A DMC is a common cyst that is defined as a ganglion involving the DIP joints of the fingers or the IP joints of the thumbs [5, 9]. Surgical excision of DIP or IP mucous cysts is necessary when a patient reports discomfort in daily activities, the cyst is causing slight nail deformity, or the surrounding skin becomes fragile and thin, leading to pain and increasing the risk of joint infection . However, many patients have skin defects that are too large to be sutured directly due to high tension at the incision after removal of a DMC, which may result in skin necrosis. Therefore, many kinds of flaps have been designed to overcome this challenge. Jiménez I reported a Zitelli bilobed flap  that can sufficiently cover the skin over the DIP joint in a short period. Skin necrosis occurred in one case on the most distal part of the first lobe after surgery, which healed by secondary intention without the appearance of a synovial fistula at the final follow-up. Johnson SM  reported a local advancement skin flap and did not observe skin necrosis during the follow-up. Imran D  reported a rhomboid flap and observed no skin necrosis. Although these flaps can sufficiently repair skin defects after DMC removal and lead to excellent results, the procedure is challenging in terms of significant donor site morbidity and requires intensive postoperative monitoring, microsurgical skill, appropriate equipment and many operating room resources .
The usefulness of bipedicle advancement flaps to cover skin defects has been established, and the use of such flaps has been widely reported in the literature at various anatomic areas, including the scalp, eyelids, ears, upper forehead, nose, chin, mucosa, lip, neck, trunk and extremities . However, only a few studies have reported using this flap to cover defects after removal of a DMC.
In our research, DMCs were treated with cyst resection, osteophytectomy and a bipedicle advancement flap to cover the defect. All the flaps survived after surgery, and the incisions healed well. No infections occurred, and no cyst recurred during the follow-up. No difference was found between the preoperative and postoperative ROMs of the thumb IP or DIP joints.
Whether removing osteophytes is necessary remains controversial. Although some authors have reported successful treatment of DMCs without osteophytectomy [10, 15], many authors have reported that removing osteophytes is an important step for treating DMCs [9, 15–17], and these studies showed that osteophyte removal resulted in a low cyst recurrence rate. However, some authors have reported that aggressive osteophytectomy caused a decreased ROM of the DIP joint . In our study, osteophyte formation was found in 14 fingers, and all the osteophytes were removed. We ensured that the excision did not involve the edge of the normal articular cartilage when the osteophytes were removed.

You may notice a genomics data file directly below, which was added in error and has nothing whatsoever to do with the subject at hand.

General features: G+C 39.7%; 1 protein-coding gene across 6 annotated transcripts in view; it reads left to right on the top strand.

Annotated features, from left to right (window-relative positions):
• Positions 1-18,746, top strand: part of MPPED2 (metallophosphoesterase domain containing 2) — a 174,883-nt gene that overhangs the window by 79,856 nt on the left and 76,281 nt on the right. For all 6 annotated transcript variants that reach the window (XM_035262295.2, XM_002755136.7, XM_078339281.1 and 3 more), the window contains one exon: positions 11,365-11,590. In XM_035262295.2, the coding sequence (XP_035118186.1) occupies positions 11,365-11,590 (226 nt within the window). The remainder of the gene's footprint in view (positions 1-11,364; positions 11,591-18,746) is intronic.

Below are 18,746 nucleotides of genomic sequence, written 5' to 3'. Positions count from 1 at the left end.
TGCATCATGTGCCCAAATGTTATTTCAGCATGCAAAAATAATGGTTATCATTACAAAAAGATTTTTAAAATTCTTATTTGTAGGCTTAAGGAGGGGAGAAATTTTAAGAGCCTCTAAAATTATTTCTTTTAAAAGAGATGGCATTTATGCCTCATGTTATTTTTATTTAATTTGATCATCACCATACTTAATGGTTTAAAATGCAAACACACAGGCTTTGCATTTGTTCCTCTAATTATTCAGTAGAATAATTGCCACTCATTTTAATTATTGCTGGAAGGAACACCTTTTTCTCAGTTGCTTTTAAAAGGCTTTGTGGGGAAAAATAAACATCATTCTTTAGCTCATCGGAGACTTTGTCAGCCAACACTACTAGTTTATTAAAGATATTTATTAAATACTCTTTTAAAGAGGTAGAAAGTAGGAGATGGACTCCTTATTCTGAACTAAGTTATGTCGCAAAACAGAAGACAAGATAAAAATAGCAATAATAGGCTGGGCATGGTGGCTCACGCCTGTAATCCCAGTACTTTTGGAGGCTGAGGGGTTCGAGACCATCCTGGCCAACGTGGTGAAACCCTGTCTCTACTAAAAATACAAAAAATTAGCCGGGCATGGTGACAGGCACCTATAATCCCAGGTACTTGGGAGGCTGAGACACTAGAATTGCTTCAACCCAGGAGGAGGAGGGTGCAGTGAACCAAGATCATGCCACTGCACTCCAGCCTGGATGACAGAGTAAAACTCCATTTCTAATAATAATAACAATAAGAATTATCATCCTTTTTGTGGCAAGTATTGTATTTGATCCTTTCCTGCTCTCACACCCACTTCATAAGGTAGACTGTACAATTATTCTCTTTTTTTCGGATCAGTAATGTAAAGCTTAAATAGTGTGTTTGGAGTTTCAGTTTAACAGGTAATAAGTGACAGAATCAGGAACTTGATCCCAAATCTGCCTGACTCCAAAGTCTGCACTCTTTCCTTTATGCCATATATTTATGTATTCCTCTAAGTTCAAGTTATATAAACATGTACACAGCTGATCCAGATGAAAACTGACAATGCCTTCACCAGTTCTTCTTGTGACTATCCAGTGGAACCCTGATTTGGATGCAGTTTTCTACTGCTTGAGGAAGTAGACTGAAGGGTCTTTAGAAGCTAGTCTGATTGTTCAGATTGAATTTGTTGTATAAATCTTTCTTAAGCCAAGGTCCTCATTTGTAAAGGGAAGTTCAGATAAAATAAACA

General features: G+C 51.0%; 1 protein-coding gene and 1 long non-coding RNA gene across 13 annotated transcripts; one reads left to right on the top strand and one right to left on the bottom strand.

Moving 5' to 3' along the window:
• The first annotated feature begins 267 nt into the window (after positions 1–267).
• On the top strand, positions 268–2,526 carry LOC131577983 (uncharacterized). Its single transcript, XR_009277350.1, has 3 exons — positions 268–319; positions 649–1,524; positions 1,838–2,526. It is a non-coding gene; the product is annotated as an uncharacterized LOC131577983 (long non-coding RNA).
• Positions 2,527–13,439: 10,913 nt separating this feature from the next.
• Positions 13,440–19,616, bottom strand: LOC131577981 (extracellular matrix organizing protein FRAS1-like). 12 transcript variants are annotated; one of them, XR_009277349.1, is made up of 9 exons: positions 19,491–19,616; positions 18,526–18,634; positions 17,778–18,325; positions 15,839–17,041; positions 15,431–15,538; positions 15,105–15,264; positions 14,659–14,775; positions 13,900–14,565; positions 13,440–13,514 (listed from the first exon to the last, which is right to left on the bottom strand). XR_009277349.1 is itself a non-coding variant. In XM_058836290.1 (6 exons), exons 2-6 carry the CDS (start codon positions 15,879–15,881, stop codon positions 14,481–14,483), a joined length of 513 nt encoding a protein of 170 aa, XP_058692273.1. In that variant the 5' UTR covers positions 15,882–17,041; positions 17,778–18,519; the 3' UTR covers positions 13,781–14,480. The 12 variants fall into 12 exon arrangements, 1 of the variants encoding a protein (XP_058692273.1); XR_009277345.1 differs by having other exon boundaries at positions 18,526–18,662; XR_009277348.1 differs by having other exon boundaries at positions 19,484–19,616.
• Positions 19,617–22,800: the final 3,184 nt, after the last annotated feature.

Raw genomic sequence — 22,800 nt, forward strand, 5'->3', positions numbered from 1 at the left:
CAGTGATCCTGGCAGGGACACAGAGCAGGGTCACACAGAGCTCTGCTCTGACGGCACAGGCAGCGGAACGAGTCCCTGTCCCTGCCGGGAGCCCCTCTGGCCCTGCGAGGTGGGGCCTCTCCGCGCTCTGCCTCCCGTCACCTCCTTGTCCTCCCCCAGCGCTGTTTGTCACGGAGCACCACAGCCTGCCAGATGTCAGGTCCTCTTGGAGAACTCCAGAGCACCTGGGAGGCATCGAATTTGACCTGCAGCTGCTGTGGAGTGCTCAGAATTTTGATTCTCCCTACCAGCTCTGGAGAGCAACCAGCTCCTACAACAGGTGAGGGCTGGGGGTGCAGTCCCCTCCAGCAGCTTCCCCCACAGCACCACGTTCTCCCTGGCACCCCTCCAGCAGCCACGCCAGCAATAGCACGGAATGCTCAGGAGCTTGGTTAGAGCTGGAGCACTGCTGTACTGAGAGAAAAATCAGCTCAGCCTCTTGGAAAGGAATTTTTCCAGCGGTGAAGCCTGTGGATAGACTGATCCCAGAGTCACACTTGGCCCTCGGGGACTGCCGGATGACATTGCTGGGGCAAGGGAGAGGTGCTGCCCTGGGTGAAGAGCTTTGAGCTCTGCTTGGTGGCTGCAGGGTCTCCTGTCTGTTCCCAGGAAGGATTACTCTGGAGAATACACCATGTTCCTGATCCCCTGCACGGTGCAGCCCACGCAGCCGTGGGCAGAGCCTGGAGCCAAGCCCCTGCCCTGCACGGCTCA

Mucous cysts are subcutaneous but may be covered with thin skin with or without ulceration . After resection of the cyst, the bipedicle advancement flap can be used to cover the postoperative skin defect when the incision cannot be sutured directly due to high tension at the incision. When we made the second incision, we used a similar length and arc to the proximal edge of the incisional defect and maintained a distance between the two incisions of at least half the length of the proximal incisional edge. The new incision extended along the extensor tendon surface, and the flap was separated from the tendon surface. These steps were performed to maintain as much blood circulation as possible to the flap.
The use of a bipedicle flap for skin coverage after DMC excision has the following advantages: (1) The flap is safe due to its dual pedicle blood supply, thus decreasing the risk of flap necrosis or flap failure. (2) Bipedicle flaps allow increased tissue movement by direct advancement. The blood supply artery does not need to be dissected, and the flap pedicle does not need to be twisted when covering the defect. (3) Use of this flap often allows scars to be hidden in the skin lines of the dorsal side of the thumb IP or DIP joint. (4) Donor site morbidity and postoperative monitoring requirements are minimal. As the flaps use local tissue, the surgeon has a greater ability to successfully match the skin color and texture. (5) Importantly, once a bipedicled flap fails, other strategies can still be employed to cover the defect .
In conclusion, mucous cyst excision together with the overlying skin, removal of osteophytes on the affected side, and coverage with a bipedicle advancement flap provides reliable treatment results with high patient satisfaction and a low recurrence rate based on our experience. Some points should be kept in mind when using this flap. First, as a random flap, the flap length:width ratio should not exceed 2:1 to enable sufficient blood supply. Second, the flap pedicle and the digital extensor tendon should be protected carefully.Third, the excision did not involve the edge of the normal articular cartilage when the osteophytes were removed.Furthermore, the long diameter of the transverse spindle-shaped incision should be parallel to the skin of dorsal side of the thumb IP or DIP joint, allowing the surgery scar to be easily hidden.